By Dr Oliver Tearle (Loughborough University)
One of the things we often turn to poetry for is its power to move us with the written word alone. Just reading the right words, put into the right order on a sheet of paper, can produce tears in someone who never met the person who wrote those words and who possibly lives many centuries after the poet.
Of course, any list of ‘most moving and affecting poems’ is always going to be subjective, but we’ve tried to pick poems which combine emotive topics with emotional power in the following selection. Which poems move and affect you?
1. Katherine Philips, ‘Epitaph’.
What on Earth deserves our trust?
Youth and Beauty both are dust.
Long we gathering are with pain,
What one moment calls again.
Seven years childless marriage past,
A Son, a son is born at last:
So exactly limb’d and fair,
Full of good Spirits, Meen, and Air,
As a long life promised,
Yet, in less than six weeks dead …
Philips (1632-64) wrote this short poem as an elegy for her son, ‘H. P.’, who died just six weeks after he was born. The joyous exultation with which the birth had been greeted – ‘A son, a son is born at last’ – turns to tragedy with the boy’s death, in this moving elegy by an underrated seventeenth-century female poet.
2. Alfred, Lord Tennyson, ‘Dark House’ from In Memoriam.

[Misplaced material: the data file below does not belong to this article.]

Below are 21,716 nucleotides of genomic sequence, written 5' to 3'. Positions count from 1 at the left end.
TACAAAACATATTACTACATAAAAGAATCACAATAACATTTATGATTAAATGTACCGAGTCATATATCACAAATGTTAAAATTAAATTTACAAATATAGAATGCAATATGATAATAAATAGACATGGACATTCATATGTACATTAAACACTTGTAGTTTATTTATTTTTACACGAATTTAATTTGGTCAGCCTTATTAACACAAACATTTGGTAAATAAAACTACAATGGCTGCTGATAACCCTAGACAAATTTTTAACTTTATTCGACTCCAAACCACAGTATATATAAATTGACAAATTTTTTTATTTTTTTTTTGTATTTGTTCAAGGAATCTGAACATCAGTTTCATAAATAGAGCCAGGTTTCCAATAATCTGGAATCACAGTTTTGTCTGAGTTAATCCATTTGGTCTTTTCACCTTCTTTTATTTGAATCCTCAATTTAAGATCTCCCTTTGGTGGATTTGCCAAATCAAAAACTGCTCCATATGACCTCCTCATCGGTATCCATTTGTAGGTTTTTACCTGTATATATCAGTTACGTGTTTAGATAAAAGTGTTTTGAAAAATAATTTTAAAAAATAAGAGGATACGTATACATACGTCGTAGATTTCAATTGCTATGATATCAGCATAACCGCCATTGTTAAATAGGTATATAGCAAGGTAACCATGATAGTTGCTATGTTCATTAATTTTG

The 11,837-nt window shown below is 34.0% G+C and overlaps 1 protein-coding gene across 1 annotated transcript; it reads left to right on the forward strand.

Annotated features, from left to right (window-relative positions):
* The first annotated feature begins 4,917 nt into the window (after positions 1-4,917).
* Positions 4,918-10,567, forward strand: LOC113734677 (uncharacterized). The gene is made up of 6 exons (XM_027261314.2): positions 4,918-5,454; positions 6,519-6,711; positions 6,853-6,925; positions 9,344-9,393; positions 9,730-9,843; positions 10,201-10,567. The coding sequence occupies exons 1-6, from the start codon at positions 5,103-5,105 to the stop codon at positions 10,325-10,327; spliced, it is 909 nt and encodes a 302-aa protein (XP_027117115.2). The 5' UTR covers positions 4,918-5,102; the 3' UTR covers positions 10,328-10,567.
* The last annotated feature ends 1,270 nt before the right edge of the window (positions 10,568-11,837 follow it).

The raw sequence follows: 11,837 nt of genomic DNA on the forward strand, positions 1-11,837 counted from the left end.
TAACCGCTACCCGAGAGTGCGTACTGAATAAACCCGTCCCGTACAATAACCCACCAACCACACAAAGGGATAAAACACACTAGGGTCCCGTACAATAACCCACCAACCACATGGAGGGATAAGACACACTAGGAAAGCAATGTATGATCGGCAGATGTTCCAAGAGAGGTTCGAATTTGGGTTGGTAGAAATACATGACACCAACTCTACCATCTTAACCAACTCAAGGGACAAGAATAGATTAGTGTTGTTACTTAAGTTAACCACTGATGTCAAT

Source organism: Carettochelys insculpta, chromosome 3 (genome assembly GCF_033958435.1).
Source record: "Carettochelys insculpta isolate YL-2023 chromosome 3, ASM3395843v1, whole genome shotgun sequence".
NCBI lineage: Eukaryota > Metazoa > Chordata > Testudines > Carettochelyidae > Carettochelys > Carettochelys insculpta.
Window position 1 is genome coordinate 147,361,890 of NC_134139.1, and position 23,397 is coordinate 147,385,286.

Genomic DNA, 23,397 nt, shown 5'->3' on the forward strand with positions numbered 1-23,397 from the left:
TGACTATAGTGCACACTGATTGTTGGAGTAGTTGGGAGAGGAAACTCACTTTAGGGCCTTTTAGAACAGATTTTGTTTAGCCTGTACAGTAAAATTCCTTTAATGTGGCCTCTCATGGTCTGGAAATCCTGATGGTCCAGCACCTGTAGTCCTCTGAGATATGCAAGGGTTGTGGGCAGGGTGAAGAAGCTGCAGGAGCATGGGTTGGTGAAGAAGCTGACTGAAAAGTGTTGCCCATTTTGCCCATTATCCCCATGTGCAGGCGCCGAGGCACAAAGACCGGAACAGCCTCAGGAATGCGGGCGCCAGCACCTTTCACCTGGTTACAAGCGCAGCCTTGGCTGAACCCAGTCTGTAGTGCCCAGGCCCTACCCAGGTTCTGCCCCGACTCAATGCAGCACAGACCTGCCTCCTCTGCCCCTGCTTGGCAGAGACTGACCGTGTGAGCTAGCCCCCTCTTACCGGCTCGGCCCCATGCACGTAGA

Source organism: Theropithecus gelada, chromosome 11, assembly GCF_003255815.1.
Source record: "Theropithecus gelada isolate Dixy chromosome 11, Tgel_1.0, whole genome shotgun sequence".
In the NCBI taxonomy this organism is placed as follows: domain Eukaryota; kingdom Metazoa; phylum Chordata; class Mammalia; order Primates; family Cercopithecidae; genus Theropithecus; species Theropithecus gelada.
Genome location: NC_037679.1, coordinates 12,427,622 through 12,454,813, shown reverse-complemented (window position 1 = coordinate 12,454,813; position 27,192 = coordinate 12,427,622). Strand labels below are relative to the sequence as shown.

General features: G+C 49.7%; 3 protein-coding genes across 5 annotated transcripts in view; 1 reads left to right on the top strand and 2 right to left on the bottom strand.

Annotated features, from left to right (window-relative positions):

He is not here; but far away
The noise of life begins again,
And ghastly thro’ the drizzling rain
On the bald street breaks the blank day.
So ends this early canto from a much longer poem: In Memoriam A. H. H., one of the great poems of the Victorian era.
This long elegy in 130 ‘cantos’ is a sort of verse diary charting Tennyson’s grief over the sudden death of his best friend, Arthur Henry Hallam, in 1833. In this early section of the poem, Tennyson revisits the childhood home of Hallam on Wimpole Street in London; the final stanza (quoted above) is especially powerful for the desolation of that simple ‘He is not here’.
3. Christina Rossetti, ‘Remember’.
Remember me when I am gone away,
Gone far away into the silent land;
When you can no more hold me by the hand,
Nor I half turn to go yet turning stay.
Remember me when no more day by day
You tell me of our future that you plann’d:
Only remember me; you understand
It will be late to counsel then or pray …
In this poem, written when Rossetti was still a teenager, the speaker requests that the addressee of the poem remember her after she has died. (The addressee is presumably her lover, since they had ‘plann’d’ a ‘future’ together.)